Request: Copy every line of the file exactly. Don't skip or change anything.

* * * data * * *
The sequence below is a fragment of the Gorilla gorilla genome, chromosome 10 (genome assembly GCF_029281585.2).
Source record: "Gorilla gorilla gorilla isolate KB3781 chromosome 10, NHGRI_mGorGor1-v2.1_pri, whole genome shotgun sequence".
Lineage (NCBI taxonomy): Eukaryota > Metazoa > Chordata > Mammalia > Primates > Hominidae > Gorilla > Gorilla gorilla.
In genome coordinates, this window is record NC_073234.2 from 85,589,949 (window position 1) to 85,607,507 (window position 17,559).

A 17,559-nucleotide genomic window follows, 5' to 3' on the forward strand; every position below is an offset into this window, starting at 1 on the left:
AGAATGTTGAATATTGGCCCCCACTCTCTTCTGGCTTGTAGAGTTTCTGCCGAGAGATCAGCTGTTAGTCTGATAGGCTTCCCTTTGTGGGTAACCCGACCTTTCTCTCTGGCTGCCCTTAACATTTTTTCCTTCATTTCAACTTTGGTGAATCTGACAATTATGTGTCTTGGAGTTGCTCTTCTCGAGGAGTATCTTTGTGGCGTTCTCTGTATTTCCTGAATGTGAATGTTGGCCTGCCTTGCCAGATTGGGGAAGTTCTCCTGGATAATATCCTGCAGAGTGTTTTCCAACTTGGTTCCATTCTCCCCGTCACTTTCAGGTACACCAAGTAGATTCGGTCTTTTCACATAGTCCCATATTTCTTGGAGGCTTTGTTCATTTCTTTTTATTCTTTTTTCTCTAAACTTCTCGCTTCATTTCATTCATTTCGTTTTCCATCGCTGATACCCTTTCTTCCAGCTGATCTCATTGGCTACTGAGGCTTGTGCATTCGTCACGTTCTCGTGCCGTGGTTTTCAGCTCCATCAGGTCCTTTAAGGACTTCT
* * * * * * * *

The sequence below is a fragment of the Gorilla gorilla genome, chromosome 10 (genome assembly GCF_029281585.2).
Source record: "Gorilla gorilla gorilla isolate KB3781 chromosome 10, NHGRI_mGorGor1-v2.1_pri, whole genome shotgun sequence".
Lineage (NCBI taxonomy): Eukaryota > Metazoa > Chordata > Mammalia > Primates > Hominidae > Gorilla > Gorilla gorilla.
In genome coordinates, this window is record NC_073234.2 from 85,589,949 (window position 1) to 85,607,507 (window position 17,559).

A 17,559-nucleotide genomic window follows, 5' to 3' on the forward strand; every position below is an offset into this window, starting at 1 on the left:
AGAATGTTGAATATTGGCCCCCACTCTCTTCTGGCTTGTAGAGTTTCTGCCGAGAGATCAGCTGTTAGTCTGATAGGCTTCCCTTTGTGGGTAACCCGACCTTTCTCTCTGGCTGCCCTTAACATTTTTTCCTTCATTTCAACTTTGGTGAATCTGACAATTATGTGTCTTGGAGTTGCTCTTCTCGAGGAGTATCTTTGTGGCGTTCTCTGTATTTCCTGAATGTGAATGTTGGCCTGCCTTGCCAGATTGGGGAAGTTCTCCTGGATAATATCCTGCAGAGTGTTTTCCAACTTGGTTCCATTCTCCCCGTCACTTTCAGGTACACCAAGTAGATTCGGTCTTTTCACATAGTCCCATATTTCTTGGAGGCTTTGTTCATTTCTTTTTATTCTTTTTTCTCTAAACTTCTCGCTTCATTTCATTCATTTCGTTTTCCATCGCTGATACCCTTTCTTCCAGCTGATCTCATTGGCTACTGAGGCTTGTGCATTCGTCACGTTCTCGTGCCGTGGTTTTCAGCTCCATCAGGTCCTTTAAGGACTTCT